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Some activists have taken to impersonating companies online by creating false websites and identities. At what point does a bit of fun become an actionable legal issue, and what can targeted companies do to defend themselves? TBO finds out.
Never underestimate the power of Generation Z.
Weaned on a steady diet of social media and internet memes, the generation that has never known a world without the world wide web willingly and inexplicably transformed unsuspecting 16-year-old Texan, Alex LeBeouf, into an online celebrity—literally overnight.
On November 2, 2014, a Twitter user tweeted a slightly grainy picture of LeBeouf at work in US megastore Target with the caption “YOOOOOOOOOO”. The next day, #alexfromtarget was trending worldwide.
The message from this is clear: ideas spread fast online. And if the web’s social media population can make a star out of your average Joe superstore employee, imagine what it can do for a political message in a meme-friendly package.
Some organisations have taken to the net to protest against a company’s business practices by parodying them. They create fake websites that could pass for the target company’s, but that contain less-than-savoury information about it.
These hoax campaigns in effect place their targets into a lose-lose situation: let the campaign stay and the public might be fooled into thinking it’s the real deal, or fight against it and risk an avalanche of negative PR.
Furthermore, a heavy-handed approach could draw even more unwanted attention to the campaign, in what has been dubbed ‘the Streisand effect’ (named after American entertainer Barbra Streisand, whose 2003 attempt to suppress photographs of her residence in Malibu, California inadvertently generated further publicity of it).
How can brand owners decide whether to take action against the hacktivists, and what is the best strategy for dealing with them? Is it better to lie low until the campaign burns itself out?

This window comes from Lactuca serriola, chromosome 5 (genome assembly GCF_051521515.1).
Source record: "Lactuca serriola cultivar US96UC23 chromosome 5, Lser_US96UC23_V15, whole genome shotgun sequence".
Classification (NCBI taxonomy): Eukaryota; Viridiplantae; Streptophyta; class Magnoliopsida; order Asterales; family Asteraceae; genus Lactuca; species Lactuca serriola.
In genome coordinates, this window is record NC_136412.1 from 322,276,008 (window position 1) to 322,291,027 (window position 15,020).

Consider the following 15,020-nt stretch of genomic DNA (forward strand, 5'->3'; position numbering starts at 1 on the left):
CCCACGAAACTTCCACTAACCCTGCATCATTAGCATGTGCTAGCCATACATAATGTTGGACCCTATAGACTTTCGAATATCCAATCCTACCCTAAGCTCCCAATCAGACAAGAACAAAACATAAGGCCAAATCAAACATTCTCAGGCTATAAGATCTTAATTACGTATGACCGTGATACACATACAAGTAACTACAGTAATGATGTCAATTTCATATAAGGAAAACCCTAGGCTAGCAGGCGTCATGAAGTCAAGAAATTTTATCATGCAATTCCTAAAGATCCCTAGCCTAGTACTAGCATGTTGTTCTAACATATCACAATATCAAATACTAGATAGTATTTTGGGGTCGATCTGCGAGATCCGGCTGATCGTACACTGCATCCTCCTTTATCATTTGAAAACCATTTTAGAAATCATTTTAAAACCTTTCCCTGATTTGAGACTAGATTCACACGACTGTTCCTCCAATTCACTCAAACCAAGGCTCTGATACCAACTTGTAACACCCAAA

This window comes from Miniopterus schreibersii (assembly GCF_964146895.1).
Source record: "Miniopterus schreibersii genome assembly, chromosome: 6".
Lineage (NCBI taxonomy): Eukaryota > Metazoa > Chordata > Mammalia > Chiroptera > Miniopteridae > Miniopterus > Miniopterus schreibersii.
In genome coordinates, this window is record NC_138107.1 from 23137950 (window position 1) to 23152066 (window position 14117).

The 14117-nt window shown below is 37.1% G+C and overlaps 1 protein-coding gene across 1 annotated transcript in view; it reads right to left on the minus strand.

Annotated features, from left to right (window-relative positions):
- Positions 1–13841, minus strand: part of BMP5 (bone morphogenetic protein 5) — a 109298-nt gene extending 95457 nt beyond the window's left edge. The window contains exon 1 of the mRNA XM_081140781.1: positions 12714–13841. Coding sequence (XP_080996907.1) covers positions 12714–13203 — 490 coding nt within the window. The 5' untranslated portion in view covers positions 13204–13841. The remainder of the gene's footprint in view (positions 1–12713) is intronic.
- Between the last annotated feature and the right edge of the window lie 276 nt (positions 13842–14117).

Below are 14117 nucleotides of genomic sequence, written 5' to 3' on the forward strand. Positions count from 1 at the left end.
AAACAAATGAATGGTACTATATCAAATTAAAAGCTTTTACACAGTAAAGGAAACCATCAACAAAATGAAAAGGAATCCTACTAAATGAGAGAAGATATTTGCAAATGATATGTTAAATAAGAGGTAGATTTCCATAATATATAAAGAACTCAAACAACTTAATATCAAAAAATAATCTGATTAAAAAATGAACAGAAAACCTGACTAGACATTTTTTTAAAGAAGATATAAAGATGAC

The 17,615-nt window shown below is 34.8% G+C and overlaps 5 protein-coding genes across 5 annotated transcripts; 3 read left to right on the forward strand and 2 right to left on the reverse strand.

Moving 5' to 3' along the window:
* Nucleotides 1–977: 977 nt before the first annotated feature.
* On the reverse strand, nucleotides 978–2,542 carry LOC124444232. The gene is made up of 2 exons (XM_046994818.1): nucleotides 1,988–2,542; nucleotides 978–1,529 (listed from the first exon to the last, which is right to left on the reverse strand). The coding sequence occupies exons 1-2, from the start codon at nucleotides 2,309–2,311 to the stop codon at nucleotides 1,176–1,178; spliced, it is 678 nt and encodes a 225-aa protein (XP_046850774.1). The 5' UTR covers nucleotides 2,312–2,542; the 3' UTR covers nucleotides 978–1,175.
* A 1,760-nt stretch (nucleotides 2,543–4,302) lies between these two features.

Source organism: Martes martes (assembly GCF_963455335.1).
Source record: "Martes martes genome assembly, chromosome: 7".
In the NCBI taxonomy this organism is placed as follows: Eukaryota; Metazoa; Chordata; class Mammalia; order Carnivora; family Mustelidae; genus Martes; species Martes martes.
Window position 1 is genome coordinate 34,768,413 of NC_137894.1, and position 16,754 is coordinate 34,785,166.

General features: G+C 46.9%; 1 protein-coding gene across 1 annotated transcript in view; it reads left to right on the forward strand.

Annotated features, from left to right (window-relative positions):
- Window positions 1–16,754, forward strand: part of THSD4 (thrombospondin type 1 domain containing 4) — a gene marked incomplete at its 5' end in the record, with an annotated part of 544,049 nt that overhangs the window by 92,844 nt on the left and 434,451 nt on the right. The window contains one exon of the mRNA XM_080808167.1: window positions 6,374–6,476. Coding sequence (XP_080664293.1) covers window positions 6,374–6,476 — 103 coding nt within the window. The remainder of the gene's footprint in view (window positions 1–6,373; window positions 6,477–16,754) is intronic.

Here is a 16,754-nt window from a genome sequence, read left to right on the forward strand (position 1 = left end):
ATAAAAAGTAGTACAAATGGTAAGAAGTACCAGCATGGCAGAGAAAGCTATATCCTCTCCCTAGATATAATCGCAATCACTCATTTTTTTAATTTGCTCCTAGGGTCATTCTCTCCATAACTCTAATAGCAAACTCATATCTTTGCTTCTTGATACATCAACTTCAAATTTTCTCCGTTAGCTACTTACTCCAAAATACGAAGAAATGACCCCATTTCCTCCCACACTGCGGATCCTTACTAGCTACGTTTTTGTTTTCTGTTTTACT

Leveraging the power of social media in an attempt to bring a global oil conglomerate to its knees, in 2012 environmental organisation Greenpeace in partnership with activist group The Yes Lab orchestrated an elaborate smear campaign to protest against Shell’s Arctic drilling programme.
Let’s go! Arctic kicked off with a YouTube video of what appeared to be hidden camera footage of the false campaign’s launch party, in which an oil rig-shaped drink dispenser malfunctions and squirts dark liquid at an elderly attendee.
The video went viral, even spawning a dubstep remix, and made way for the rest of the multifaceted campaign that took advantage of different social media platforms.
As its centrepiece, Greenpeace set up arcticready.com, a website made in the Shell mould featuring advertisements showing a variety of Arctic wildlife emblazoned with the “Let’s go!” Shell message.
Visitors to the site were also invited to make their own ads. One (see image above, right) featured a polar bear drifting on a sheet of ice, captioned: “He can’t run forever … Let’s go.” Another ad had a picture of an Arctic fox. The slogan? “You can’t run your SUV on ‘cute’. Let’s go.”
The messages tied to these hoax campaigns are undoubtedly powerful, and sometimes provoke real change. In 2010, another Greenpeace campaign shone a light on Swiss food brand Nestlé’s unsustainable sourcing of palm oil from an Indonesian company accused of illegal deforestation.